Unfortunately, where this device failed for me was that it doesn't just share the stuff as a SMB share like a real NAS box does. It uses some weird proprietary protocol, and only machines with the right drivers installed can talk to it at all. Such drivers aren't available for Linux, or Mac, or BSD... even versions of Windows that are old (98, ME, etc.) or 64-bit won't work. It has to be a 32 bit version of Win 2k3, XP, or 2k with the right service pack level for the drivers or no data for you.

    No self-respecting geek would want a device with such limited compatibility. If a piece of network equipment only lists Windows in its compatibility, that normally means the manufacturer only officially supports Windows, or maybe you need Windows to set up and administer the thing. When even many versions of Windows can't access the device, it's a junker. I took it back the next day, and will start researching hardware purchases more carefully in the future.

    In short, Netgear's short-sighted decision to use some strange proprietary protocol instead of SMB turns this unit from something I would have strongly recommended into that gets a definite thumbs down.

  • Infrant ReadyNAS (Score:4, Informative)

    by MisterFig (29842) on Monday January 16, 2006 @04:31PM (#14485413)
    Infrant Technologies [infrant.com] has two great products, the ReadyNAS 600, and the ReadyNAS X6. The difference is that the X6 does all of the configuration for you and the 600 is more user controlled.

    I own the X6 and love it.

    - It's GBE is very fast.
    - It supports raid-5 with up to 4 drives. (mirroring on 2 drives)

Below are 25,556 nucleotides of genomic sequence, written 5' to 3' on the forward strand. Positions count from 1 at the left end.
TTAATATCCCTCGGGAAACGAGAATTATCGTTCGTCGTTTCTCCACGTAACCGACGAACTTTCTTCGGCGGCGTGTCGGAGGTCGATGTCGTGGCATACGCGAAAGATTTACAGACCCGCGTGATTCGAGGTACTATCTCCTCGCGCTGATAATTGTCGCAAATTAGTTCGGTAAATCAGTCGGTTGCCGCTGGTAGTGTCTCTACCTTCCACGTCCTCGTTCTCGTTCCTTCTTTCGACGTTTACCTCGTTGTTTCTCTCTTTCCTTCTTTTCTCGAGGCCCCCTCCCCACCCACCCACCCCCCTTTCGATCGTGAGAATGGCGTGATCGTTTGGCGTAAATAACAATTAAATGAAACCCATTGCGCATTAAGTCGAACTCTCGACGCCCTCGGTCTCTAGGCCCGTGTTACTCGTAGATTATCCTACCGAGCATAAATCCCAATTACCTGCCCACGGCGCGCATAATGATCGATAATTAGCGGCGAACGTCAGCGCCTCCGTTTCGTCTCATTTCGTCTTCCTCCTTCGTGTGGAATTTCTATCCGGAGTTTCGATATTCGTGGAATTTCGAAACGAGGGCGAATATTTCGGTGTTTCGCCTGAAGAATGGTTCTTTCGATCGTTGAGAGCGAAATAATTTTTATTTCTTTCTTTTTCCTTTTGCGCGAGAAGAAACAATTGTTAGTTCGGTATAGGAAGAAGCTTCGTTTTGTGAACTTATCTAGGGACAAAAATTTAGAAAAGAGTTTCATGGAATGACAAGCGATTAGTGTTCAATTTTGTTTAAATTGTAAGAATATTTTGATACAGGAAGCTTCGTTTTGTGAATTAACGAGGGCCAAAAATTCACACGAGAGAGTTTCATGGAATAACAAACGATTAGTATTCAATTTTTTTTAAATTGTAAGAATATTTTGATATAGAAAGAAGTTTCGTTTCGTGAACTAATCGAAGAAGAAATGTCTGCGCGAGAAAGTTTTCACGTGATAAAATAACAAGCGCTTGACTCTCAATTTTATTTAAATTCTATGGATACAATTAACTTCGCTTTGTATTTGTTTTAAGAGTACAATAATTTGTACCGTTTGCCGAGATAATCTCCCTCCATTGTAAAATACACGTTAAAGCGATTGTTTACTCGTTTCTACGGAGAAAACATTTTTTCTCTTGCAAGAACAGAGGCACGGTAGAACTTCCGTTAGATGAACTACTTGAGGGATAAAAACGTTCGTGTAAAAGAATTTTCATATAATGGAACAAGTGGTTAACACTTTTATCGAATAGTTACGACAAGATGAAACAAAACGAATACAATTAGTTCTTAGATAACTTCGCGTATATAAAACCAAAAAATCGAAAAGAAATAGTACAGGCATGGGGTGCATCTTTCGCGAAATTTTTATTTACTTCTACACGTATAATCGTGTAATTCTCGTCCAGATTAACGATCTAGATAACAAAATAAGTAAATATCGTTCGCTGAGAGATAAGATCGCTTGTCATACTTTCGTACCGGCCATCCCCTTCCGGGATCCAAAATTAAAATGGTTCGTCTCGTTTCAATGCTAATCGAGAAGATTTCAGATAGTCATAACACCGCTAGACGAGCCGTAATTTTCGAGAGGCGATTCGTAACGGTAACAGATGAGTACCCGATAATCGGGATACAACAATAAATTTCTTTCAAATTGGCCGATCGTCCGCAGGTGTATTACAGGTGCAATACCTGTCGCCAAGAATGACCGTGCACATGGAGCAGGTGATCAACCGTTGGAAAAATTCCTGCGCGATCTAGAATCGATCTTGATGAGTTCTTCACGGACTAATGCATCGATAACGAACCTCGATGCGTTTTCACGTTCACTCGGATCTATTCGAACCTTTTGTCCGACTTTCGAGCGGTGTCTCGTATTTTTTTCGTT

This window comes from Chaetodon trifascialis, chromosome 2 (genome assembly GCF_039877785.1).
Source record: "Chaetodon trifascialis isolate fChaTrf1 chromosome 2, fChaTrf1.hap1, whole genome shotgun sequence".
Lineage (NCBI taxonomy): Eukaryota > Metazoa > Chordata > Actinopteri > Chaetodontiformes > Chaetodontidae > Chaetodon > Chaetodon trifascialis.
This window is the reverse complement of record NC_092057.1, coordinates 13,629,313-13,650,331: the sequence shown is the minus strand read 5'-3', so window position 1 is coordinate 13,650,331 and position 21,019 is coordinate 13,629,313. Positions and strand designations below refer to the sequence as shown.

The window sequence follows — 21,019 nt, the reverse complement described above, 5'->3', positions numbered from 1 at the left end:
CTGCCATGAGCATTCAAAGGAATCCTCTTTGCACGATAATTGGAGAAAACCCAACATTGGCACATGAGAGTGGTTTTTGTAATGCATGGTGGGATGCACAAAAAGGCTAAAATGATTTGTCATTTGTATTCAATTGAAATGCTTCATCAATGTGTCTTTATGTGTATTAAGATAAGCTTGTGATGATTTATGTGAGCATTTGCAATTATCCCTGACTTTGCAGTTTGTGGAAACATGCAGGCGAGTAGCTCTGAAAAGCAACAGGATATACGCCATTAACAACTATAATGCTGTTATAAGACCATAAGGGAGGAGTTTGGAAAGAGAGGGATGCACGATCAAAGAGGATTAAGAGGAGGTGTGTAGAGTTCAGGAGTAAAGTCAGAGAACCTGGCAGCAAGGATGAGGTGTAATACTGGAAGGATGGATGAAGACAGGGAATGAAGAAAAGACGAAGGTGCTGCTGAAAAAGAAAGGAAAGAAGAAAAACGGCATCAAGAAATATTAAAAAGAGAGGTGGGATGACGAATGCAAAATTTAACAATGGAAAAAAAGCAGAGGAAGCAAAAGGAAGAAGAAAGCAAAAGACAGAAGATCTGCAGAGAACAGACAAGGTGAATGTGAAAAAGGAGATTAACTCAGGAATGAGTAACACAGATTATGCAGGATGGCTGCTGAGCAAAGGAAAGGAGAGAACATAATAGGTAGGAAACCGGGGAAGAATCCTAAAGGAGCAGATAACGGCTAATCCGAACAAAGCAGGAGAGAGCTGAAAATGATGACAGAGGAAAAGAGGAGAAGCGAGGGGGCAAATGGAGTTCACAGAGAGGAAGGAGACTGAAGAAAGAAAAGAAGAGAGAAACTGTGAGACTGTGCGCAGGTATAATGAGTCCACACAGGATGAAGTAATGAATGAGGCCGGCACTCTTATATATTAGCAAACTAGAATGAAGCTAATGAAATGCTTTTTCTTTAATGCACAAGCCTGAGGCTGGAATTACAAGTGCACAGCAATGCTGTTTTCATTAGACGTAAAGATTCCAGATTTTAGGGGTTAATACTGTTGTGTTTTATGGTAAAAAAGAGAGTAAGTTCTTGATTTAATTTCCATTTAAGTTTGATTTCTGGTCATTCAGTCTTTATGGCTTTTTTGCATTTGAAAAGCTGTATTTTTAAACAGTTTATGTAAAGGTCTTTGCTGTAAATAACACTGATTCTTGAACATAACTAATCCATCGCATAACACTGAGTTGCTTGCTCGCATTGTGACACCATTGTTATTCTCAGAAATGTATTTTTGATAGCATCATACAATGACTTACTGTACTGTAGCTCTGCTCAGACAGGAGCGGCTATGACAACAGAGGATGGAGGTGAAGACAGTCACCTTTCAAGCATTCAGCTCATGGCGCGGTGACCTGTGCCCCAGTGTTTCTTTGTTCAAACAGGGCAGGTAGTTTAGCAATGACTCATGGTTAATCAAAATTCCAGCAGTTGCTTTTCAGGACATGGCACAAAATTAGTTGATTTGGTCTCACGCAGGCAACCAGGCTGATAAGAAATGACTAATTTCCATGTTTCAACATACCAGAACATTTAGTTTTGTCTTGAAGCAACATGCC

- You can just keep adding bigger drives. so it'll be highly expandable down the road.
    - Supports SMB, NFS, FTP, etc.

    It's $600 for the unit with no drives.

    Check out the toms networking review, it's linked from Infrants site.

  • What exactly are you worrying about - and will RAID protect it all? I think maybe not. Some things RAID will *not* help with:

    1)Theft of the machine
    2)PSU failure in the machine (this happened to me, and fried every single drive with 240V on the 12V rail!)
    3)Lightening (could kill every machine in your house)
    4)Fire.
    5)HDD failure.
    6)Catastrophic OS failure (filesystem corruption, conveniently mirrored), or a worm/trojan/virus.

    RAID does give you convenience, slightly better performance, and ease of repairing the
  • Easy. Just get yourself a basic box, connect it to the internet on a 100Mbps pipe, and get yourself a free 7TB of storage [coredump.cx], with no risk of data loss due to your drives failing!
  • I use external USB2 drives for backup and archiving. You can easily get them up to 400G these days. SATA drives and bus-powered USB2 drives are other options.

    I think network attached storage just isn't worth the hassle.
  • by this great guy (922511) on Monday January 16, 2006 @04:40PM (#14485493)
    It happened again- a machine on my home network died.

    Dear CmdrTaco, I am sorry to have to announce this to you, but honestly I just don't care.

    Love, this great guy.

  • From Inventgeek. [inventgeek.com] Seems like it would do the trick.